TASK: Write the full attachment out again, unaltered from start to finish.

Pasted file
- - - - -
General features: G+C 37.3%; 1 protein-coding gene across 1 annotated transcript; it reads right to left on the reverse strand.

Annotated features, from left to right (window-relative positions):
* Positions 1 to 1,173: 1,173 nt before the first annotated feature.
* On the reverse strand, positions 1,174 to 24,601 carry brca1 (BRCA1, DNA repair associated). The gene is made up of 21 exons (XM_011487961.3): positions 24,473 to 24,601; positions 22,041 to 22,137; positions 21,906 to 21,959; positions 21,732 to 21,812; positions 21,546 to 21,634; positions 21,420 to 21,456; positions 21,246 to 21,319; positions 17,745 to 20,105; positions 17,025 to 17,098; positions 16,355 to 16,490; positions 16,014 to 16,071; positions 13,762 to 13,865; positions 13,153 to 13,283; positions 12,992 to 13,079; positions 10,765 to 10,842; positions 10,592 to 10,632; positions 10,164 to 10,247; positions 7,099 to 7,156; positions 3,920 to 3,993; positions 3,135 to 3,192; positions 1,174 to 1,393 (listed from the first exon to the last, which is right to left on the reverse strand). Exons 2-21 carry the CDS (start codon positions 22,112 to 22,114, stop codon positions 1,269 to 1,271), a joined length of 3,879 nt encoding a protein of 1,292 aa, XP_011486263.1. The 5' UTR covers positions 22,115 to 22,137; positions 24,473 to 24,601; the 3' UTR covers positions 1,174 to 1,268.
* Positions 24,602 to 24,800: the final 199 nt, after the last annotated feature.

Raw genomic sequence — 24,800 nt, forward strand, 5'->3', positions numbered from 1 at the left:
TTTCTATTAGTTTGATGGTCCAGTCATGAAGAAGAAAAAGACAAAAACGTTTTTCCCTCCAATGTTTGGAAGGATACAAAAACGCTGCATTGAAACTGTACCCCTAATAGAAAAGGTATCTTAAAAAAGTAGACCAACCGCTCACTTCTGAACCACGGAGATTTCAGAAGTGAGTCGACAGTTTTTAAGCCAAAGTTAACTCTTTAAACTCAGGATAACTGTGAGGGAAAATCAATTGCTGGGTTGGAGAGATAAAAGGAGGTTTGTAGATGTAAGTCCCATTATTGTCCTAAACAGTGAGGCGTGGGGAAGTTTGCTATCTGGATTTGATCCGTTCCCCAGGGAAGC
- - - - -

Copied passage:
General features: G+C 37.3%; 1 protein-coding gene across 1 annotated transcript; it reads right to left on the reverse strand.

Annotated features, from left to right (window-relative positions):
* Positions 1 to 1,173: 1,173 nt before the first annotated feature.
* On the reverse strand, positions 1,174 to 24,601 carry brca1 (BRCA1, DNA repair associated). The gene is made up of 21 exons (XM_011487961.3): positions 24,473 to 24,601; positions 22,041 to 22,137; positions 21,906 to 21,959; positions 21,732 to 21,812; positions 21,546 to 21,634; positions 21,420 to 21,456; positions 21,246 to 21,319; positions 17,745 to 20,105; positions 17,025 to 17,098; positions 16,355 to 16,490; positions 16,014 to 16,071; positions 13,762 to 13,865; positions 13,153 to 13,283; positions 12,992 to 13,079; positions 10,765 to 10,842; positions 10,592 to 10,632; positions 10,164 to 10,247; positions 7,099 to 7,156; positions 3,920 to 3,993; positions 3,135 to 3,192; positions 1,174 to 1,393 (listed from the first exon to the last, which is right to left on the reverse strand). Exons 2-21 carry the CDS (start codon positions 22,112 to 22,114, stop codon positions 1,269 to 1,271), a joined length of 3,879 nt encoding a protein of 1,292 aa, XP_011486263.1. The 5' UTR covers positions 22,115 to 22,137; positions 24,473 to 24,601; the 3' UTR covers positions 1,174 to 1,268.
* Positions 24,602 to 24,800: the final 199 nt, after the last annotated feature.

Raw genomic sequence — 24,800 nt, forward strand, 5'->3', positions numbered from 1 at the left:
TTTCTATTAGTTTGATGGTCCAGTCATGAAGAAGAAAAAGACAAAAACGTTTTTCCCTCCAATGTTTGGAAGGATACAAAAACGCTGCATTGAAACTGTACCCCTAATAGAAAAGGTATCTTAAAAAAGTAGACCAACCGCTCACTTCTGAACCACGGAGATTTCAGAAGTGAGTCGACAGTTTTTAAGCCAAAGTTAACTCTTTAAACTCAGGATAACTGTGAGGGAAAATCAATTGCTGGGTTGGAGAGATAAAAGGAGGTTTGTAGATGTAAGTCCCATTATTGTCCTAAACAGTGAGGCGTGGGGAAGTTTGCTATCTGGATTTGATCCGTTCCCCAGGGAAGC